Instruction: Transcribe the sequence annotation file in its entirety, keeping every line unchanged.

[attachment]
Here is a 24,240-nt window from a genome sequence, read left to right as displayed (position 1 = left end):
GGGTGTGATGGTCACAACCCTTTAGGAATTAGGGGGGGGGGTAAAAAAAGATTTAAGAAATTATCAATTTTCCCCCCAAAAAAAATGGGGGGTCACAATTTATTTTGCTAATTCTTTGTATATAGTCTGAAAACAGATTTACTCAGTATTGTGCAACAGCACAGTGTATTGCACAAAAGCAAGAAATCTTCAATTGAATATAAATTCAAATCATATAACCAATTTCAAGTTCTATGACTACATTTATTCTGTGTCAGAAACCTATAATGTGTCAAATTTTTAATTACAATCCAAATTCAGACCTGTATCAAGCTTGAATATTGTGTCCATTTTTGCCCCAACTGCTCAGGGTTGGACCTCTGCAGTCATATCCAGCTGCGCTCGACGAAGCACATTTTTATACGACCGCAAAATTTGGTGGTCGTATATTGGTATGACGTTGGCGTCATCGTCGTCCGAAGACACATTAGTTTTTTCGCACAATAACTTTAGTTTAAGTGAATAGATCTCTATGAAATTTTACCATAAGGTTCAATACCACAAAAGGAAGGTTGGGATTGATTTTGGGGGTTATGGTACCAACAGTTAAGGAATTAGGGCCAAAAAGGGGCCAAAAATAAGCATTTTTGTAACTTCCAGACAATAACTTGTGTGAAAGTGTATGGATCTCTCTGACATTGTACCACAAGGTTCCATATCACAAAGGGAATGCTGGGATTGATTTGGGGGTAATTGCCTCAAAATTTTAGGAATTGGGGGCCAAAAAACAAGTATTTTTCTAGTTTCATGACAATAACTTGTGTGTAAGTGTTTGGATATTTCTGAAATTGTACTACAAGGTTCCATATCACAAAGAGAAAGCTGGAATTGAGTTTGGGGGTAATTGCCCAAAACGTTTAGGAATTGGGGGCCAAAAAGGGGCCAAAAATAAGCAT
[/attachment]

Here is a 24,240-nt window from a genome sequence, read left to right as displayed (position 1 = left end):
GGGTGTGATGGTCACAACCCTTTAGGAATTAGGGGGGGGGGTAAAAAAAGATTTAAGAAATTATCAATTTTCCCCCCAAAAAAAATGGGGGGTCACAATTTATTTTGCTAATTCTTTGTATATAGTCTGAAAACAGATTTACTCAGTATTGTGCAACAGCACAGTGTATTGCACAAAAGCAAGAAATCTTCAATTGAATATAAATTCAAATCATATAACCAATTTCAAGTTCTATGACTACATTTATTCTGTGTCAGAAACCTATAATGTGTCAAATTTTTAATTACAATCCAAATTCAGACCTGTATCAAGCTTGAATATTGTGTCCATTTTTGCCCCAACTGCTCAGGGTTGGACCTCTGCAGTCATATCCAGCTGCGCTCGACGAAGCACATTTTTATACGACCGCAAAATTTGGTGGTCGTATATTGGTATGACGTTGGCGTCATCGTCGTCCGAAGACACATTAGTTTTTTCGCACAATAACTTTAGTTTAAGTGAATAGATCTCTATGAAATTTTACCATAAGGTTCAATACCACAAAAGGAAGGTTGGGATTGATTTTGGGGGTTATGGTACCAACAGTTAAGGAATTAGGGCCAAAAAGGGGCCAAAAATAAGCATTTTTGTAACTTCCAGACAATAACTTGTGTGAAAGTGTATGGATCTCTCTGACATTGTACCACAAGGTTCCATATCACAAAGGGAATGCTGGGATTGATTTGGGGGTAATTGCCTCAAAATTTTAGGAATTGGGGGCCAAAAAACAAGTATTTTTCTAGTTTCATGACAATAACTTGTGTGTAAGTGTTTGGATATTTCTGAAATTGTACTACAAGGTTCCATATCACAAAGAGAAAGCTGGAATTGAGTTTGGGGGTAATTGCCCAAAACGTTTAGGAATTGGGGGCCAAAAAGGGGCCAAAAATAAGCAT